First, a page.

Mention bonuses for bankers and you unleash a torrent of fury, directed at the bank bosses, whose bad judgment, and incompetence, is seen as being a main cause of the international financial crisis. In the U.K., the government is being urged to impos e rules on the banks (which have been bailed out with government — that is taxpayers’ — money). Some banks are fuelling the flames of criticism by indicating that where bonuses are concerned, it will be business as usual.
In The Observer, Will Hutton, Executive Vice-Chair of the Work Foundation, has written: “We can’t go on with a system in which directors essentially award themselves bonuses for non-performance”.
For obvious reasons, it is the bonuses for bankers on which most attention is directed, but the bonus culture applies much more widely. For example, in 2008, according to a survey carried out in association with the Chartered Management Institute, directors and managers received a higher rate of increase in salaries and bonuses than in 2007, and the average director’s bonus rose from GBP 61,511 in 2007 to GBP 78,223 in 2008.
The fact that bonuses have become so much a part of the reward structure in employment raises some questions which are more wide-ranging than what might be called the “bankers’ bonus bonanza”. The fundamental question, surely, is whether bonuses are actually necessary, or desirable, at all, except possibly as a means of recognising outstanding performance beyond the call of duty. Should they be paid to people who are just doing their jobs well? Is it not reasonable to expect people who are doing a job which they have chosen to do, for the pay which they have agreed, to do the job well? That, after all, is what they are being paid for.
As I pondered this, I realised that this is a concept with interesting origins. The principle of “a fair day’s wages for a fair day’s work” was set out by Friedrich Engels, the collaborator of Karl Marx, in an article in the Labour Standard May 7, 1881. Perhaps not surprisingly, for Engels, the founder of “scientific socialism”, it was not straightforward. What, he asked rhetorically, are a fair day’s wages and a fair day’s work? For the answer, he declared, “we must not apply to the science of morals or of law and equity”, adding, “what is morally fair, what is even fair in law, may be far from being socially fair. Social fairness or unfairness is decided by one science alone — the science which deals with the material facts of production and exchange, the science of political economy”.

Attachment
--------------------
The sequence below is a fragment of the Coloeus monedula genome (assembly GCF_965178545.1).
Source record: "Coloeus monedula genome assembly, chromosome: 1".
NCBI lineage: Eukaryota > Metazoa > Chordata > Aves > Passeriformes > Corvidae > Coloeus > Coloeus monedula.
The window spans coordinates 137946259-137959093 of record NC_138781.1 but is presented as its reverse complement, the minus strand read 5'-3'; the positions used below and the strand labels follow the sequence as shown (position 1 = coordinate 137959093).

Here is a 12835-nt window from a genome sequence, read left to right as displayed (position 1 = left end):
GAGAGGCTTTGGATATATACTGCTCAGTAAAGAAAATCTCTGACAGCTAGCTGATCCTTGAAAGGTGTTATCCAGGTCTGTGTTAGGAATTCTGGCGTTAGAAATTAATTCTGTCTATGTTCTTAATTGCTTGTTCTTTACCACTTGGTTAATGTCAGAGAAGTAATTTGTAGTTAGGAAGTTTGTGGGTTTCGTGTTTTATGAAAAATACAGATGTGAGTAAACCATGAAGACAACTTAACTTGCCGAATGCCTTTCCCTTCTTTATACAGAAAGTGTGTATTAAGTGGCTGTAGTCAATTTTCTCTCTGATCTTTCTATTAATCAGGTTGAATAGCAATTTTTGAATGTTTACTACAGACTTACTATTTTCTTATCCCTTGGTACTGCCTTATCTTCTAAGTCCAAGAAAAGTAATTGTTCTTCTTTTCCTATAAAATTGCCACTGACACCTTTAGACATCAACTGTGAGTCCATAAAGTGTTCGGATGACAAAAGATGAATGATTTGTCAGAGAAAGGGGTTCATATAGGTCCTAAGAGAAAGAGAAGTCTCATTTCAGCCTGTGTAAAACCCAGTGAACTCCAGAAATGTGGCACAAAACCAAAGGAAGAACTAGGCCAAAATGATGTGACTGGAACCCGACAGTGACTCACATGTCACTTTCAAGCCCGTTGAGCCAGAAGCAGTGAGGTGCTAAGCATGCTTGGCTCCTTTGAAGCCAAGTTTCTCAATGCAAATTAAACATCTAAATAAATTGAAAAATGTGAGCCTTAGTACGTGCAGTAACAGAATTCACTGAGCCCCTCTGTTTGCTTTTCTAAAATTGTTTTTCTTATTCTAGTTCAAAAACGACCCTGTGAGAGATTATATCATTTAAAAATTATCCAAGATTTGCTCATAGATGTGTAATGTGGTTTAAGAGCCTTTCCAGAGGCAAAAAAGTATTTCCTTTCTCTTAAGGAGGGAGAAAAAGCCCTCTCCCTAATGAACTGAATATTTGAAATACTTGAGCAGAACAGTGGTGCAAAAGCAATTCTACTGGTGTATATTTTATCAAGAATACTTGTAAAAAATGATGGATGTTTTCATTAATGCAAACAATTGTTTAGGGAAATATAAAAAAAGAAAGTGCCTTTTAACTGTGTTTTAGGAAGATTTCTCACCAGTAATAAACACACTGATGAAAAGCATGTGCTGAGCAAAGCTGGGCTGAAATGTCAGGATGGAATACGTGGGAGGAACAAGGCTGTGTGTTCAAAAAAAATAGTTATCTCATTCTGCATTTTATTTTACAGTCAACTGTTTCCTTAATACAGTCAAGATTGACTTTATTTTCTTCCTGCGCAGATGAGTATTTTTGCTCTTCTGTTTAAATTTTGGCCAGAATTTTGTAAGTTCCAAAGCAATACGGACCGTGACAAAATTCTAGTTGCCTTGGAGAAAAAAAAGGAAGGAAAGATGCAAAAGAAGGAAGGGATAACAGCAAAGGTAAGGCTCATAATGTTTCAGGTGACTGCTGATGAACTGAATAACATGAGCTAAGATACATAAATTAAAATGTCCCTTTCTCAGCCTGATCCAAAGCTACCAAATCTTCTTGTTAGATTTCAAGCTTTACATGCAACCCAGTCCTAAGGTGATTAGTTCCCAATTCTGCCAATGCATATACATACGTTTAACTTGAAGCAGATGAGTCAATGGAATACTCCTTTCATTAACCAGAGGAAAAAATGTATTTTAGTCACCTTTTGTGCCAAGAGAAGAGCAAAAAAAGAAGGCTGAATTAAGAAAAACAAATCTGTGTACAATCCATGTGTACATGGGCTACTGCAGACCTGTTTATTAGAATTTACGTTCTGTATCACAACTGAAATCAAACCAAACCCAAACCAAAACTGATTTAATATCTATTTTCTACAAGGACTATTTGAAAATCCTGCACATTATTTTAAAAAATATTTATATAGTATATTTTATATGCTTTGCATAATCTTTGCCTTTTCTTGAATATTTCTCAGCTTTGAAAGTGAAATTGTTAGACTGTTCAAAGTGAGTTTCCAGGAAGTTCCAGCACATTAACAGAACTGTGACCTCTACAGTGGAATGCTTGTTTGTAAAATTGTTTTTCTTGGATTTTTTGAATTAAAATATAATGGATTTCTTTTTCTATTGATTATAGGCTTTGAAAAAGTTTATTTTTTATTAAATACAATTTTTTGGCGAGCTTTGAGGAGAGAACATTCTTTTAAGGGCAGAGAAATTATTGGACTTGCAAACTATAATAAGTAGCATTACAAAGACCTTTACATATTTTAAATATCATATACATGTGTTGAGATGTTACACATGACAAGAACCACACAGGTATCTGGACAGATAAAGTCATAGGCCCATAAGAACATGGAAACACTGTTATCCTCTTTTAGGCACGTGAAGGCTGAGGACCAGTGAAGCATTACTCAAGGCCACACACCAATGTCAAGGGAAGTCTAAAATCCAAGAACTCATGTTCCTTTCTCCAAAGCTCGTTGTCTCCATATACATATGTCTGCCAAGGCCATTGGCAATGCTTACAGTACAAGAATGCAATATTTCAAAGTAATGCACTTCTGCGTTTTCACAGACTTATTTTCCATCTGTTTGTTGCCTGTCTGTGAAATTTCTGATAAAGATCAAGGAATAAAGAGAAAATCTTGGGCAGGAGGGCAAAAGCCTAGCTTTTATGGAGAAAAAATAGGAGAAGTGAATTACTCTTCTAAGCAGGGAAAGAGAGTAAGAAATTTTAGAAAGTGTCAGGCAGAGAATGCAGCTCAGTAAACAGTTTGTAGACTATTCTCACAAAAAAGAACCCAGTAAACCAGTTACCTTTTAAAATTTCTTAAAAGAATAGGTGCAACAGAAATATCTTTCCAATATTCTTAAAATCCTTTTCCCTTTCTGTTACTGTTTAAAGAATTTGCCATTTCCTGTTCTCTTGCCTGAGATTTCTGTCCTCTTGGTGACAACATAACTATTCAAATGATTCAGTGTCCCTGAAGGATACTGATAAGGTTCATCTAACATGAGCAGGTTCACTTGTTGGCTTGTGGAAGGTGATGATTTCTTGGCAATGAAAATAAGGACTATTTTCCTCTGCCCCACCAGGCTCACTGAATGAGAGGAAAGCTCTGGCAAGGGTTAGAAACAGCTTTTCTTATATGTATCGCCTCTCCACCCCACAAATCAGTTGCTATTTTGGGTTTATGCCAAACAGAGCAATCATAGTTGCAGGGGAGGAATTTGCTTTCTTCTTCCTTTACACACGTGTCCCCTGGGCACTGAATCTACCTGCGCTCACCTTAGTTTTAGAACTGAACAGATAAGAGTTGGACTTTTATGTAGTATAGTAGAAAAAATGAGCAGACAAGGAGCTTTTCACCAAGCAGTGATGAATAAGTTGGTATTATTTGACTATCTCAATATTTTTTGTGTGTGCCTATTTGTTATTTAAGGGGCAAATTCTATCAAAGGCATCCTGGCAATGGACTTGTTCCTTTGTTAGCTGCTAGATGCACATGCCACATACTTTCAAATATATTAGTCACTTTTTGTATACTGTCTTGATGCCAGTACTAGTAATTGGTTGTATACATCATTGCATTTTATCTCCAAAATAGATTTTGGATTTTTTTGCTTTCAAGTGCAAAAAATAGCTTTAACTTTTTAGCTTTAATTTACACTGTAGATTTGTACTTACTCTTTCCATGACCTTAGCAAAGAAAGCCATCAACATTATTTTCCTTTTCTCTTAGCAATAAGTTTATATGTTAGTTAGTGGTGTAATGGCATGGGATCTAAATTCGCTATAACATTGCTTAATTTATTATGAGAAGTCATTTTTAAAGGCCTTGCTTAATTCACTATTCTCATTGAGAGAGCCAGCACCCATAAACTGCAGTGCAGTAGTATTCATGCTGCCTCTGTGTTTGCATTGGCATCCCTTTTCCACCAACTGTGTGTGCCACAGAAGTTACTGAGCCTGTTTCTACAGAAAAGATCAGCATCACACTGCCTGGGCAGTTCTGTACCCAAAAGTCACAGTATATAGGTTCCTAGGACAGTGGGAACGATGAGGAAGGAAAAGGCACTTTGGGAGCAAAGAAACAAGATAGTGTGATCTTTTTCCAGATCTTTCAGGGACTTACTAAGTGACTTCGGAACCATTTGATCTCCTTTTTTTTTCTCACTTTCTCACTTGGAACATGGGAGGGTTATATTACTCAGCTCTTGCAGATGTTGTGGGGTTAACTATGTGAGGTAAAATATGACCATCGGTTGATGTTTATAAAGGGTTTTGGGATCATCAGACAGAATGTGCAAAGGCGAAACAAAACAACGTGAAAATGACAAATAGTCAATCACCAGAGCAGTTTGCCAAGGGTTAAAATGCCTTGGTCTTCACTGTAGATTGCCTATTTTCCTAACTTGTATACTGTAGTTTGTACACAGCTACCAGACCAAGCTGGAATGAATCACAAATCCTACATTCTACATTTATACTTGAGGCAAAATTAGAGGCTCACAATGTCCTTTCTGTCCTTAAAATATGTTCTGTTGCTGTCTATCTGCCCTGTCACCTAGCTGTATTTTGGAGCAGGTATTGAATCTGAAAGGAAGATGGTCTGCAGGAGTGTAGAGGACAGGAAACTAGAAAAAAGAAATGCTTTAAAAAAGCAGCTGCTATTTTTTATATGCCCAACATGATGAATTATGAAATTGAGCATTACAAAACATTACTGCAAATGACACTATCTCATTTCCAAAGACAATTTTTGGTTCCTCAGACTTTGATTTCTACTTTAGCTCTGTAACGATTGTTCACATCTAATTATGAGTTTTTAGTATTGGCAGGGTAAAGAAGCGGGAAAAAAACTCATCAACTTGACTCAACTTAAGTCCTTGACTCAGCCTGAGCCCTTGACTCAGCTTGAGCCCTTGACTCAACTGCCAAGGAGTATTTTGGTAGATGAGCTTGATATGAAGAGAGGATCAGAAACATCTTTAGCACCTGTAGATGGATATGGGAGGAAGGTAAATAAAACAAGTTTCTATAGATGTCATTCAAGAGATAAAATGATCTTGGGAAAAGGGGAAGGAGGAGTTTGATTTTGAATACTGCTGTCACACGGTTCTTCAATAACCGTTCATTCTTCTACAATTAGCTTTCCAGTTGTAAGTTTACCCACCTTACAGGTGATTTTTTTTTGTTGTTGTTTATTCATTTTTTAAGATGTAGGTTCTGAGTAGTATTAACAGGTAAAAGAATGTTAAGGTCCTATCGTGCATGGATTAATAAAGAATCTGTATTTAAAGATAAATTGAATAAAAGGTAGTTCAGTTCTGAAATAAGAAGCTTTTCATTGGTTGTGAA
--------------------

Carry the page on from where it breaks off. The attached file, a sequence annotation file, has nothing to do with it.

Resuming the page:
This, obviously, is a long way from the simple question: Would it not be better to concentrate on pay rather than bonuses? Of course, if that were the system, questions could still be asked about the differential between the pay of those at the top of organisations and those lower down. It is, however, surely worth considering the question of job satisfaction. It has been shown that the happier people are within their job, the more satisfied they are likely to be. That could be seen as a pellucid statement of the obvious, but the interesting issue is what factors contribute to job satisfaction. Pay is clearly one of them, but there are others, such as a sense of involvement in the work, and the relationship with one’s bosses.
Sources of satisfaction
From my own experience, I can certainly vouch for the fact that in the various jobs that I have done, my satisfaction has come from believing in the value of the work, having good colleagues, and having a high regard for the organisations that I worked for. If the pay had been terrible, the satisfaction would have disappeared, but given reasonable salary levels, the non-pay factors were crucial. (The logic of this, it could be argued, is that bonuses should be paid to people doing dull jobs but somehow I don’t think the bankers are basing their case on the dullness of their work!)
Of course my question about concentrating on pay rather than bonuses is not as simple as I have suggested. Nevertheless, I do feel that there is a case for looking at the bonus issue in principle, not just in the light of the current international financial crisis.
(Incidentally, if you seek precedents for the “fair day’s wages for a fair day’s work” far earlier than Engels, you could do worse than read the parable of the labourers in the vineyard in St. Matthew’s Gospel.)
Bill Kirkman is an Emeritus Fellow of Wolfson College Cambridge, U.K. Email him at: firstname.lastname@example.org